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Updated: December 16, 2013 11:50 IST

‘Farmers’ support vital in achieving food security’

K. A. Shaji
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Agricultural scientist M.S. Swaminathan speaks at a seminar on 'Food Security Act - Relevance and Challenges' in Kochi on Sunday. Photo: Thulasi Kakkat
The Hindu
Agricultural scientist M.S. Swaminathan speaks at a seminar on 'Food Security Act - Relevance and Challenges' in Kochi on Sunday. Photo: Thulasi Kakkat

Eminent agricultural scientist M.S. Swaminathan on Sunday said the recently enacted National Food Security Act was a laudable initiative.

It gave the legal right to food to about 70 per cent of the population, but its success largely depended on economical viability of farming and ecological sustainability.

He urged the government to address grievances and concerns of farmers across the country as their cooperation remains vital in achieving food security and self-sufficiency.

He was interacting with The Hindu on the sidelines of a national seminar on ‘Relevance and Challenges of the Food Security Act’ organised by Kochi Open Forum. Mr. Swaminathan said the Act could be smoothly implemented this year or next year as the country had sufficient grain stock, but it would be difficult in the subsequent years. He said environmental and ecological factors, and demographic challenges were adversely affecting the production of important crops.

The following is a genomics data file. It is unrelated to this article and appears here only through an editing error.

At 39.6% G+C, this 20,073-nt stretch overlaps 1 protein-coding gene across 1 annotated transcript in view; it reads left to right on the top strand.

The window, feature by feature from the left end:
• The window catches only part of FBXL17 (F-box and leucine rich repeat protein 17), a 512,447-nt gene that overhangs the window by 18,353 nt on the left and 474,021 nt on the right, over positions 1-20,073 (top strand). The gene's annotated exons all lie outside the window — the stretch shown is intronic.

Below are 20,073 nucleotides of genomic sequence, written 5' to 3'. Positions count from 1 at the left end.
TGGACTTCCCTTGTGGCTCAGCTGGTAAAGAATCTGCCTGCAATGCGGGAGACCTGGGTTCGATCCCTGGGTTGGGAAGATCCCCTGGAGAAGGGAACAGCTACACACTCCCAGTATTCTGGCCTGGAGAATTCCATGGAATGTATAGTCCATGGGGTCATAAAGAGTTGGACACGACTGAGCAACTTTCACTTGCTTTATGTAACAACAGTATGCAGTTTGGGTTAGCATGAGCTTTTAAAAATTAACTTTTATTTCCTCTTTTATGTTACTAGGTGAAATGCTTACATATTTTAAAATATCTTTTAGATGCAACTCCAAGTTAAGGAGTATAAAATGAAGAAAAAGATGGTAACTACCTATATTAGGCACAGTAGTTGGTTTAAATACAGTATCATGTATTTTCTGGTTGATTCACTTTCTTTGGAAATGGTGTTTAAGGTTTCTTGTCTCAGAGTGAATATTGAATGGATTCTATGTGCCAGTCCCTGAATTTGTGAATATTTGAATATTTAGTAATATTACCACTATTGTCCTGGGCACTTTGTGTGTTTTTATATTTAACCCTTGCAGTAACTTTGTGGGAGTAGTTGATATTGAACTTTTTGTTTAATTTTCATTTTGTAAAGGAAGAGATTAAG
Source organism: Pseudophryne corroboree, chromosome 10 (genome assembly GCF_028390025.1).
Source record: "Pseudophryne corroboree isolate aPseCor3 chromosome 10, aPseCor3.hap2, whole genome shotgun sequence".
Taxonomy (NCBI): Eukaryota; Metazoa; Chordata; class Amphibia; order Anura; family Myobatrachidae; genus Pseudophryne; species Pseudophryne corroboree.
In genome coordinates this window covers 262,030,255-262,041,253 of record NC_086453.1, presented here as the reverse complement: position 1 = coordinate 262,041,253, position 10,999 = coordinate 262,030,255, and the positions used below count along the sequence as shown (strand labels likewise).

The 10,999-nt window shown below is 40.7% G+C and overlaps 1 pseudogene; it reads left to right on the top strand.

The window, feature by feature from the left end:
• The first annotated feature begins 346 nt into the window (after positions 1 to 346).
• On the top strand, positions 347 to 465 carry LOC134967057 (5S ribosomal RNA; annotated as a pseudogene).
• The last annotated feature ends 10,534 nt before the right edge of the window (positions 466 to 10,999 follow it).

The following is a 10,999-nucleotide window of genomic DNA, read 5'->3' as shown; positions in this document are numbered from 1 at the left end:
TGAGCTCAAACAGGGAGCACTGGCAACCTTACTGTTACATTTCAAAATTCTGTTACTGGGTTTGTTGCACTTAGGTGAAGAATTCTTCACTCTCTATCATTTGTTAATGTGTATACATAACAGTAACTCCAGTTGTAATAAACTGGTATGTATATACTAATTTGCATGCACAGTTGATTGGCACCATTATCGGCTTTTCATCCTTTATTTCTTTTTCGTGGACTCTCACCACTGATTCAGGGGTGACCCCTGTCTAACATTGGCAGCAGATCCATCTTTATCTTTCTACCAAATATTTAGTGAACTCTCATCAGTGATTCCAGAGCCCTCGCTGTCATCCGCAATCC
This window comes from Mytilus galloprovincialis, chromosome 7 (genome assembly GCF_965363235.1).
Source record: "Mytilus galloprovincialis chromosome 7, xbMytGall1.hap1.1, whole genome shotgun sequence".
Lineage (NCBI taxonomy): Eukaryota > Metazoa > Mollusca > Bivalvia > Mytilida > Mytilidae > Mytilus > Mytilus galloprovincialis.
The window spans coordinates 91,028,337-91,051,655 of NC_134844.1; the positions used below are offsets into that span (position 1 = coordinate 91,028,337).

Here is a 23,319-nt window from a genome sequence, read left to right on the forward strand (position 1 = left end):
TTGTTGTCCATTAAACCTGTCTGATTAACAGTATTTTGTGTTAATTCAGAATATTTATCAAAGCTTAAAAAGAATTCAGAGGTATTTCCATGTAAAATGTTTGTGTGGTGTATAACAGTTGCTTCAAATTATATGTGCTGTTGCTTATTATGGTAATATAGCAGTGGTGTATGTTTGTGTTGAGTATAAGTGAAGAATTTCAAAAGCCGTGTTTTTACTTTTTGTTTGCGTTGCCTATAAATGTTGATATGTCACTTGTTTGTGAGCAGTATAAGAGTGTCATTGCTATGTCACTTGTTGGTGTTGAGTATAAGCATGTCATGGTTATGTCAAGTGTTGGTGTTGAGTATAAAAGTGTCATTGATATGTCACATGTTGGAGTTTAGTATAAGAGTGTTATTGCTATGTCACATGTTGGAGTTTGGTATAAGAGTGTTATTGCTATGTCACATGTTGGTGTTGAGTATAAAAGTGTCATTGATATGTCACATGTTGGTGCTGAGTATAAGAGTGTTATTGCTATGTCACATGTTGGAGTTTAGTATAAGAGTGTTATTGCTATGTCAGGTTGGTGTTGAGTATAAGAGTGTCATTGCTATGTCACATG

He said the country needed to work out steps to attract the younger generation into farming. Farming must be technologically upgraded and made challenging and interesting to woo more youngsters.

“The role of the youth is an important factor in maintaining food safety in the long run,” he said.

The population of India was just 30 crore when the Bengal famine took place, but now the country had to feed 120 crore people. “The Act is significant as it marks a transition from the days in 60s when the country waited for ships carrying grains from other countries to legally empowering people with the right to food. Hitherto, we were dependent on the public distribution system for ensuring nutrients, but it covered only wheat and rice. The Food Security Act enlarges the food basket by adding pulses and millets,” he said.

It has a ‘life-cycle approach’ which is appreciable considering the degree of malnutrition in the country, he said.

Quoting from different surveys, Mr. Swaminathan said 40 per cent of children below the age of five in India faced malnutrition while 21 percent of newborn babies were underweight.

“In the global hunger index, India stands at 65 position among the listed 75 countries. In India, hungry millions coexist with grain mountains, which will not ensure food security. We must not allow food products to rot,” he said. The Act was revolutionary as it now covered 80 crore people in 75 per cent of villages and 50 per cent of towns, he said.

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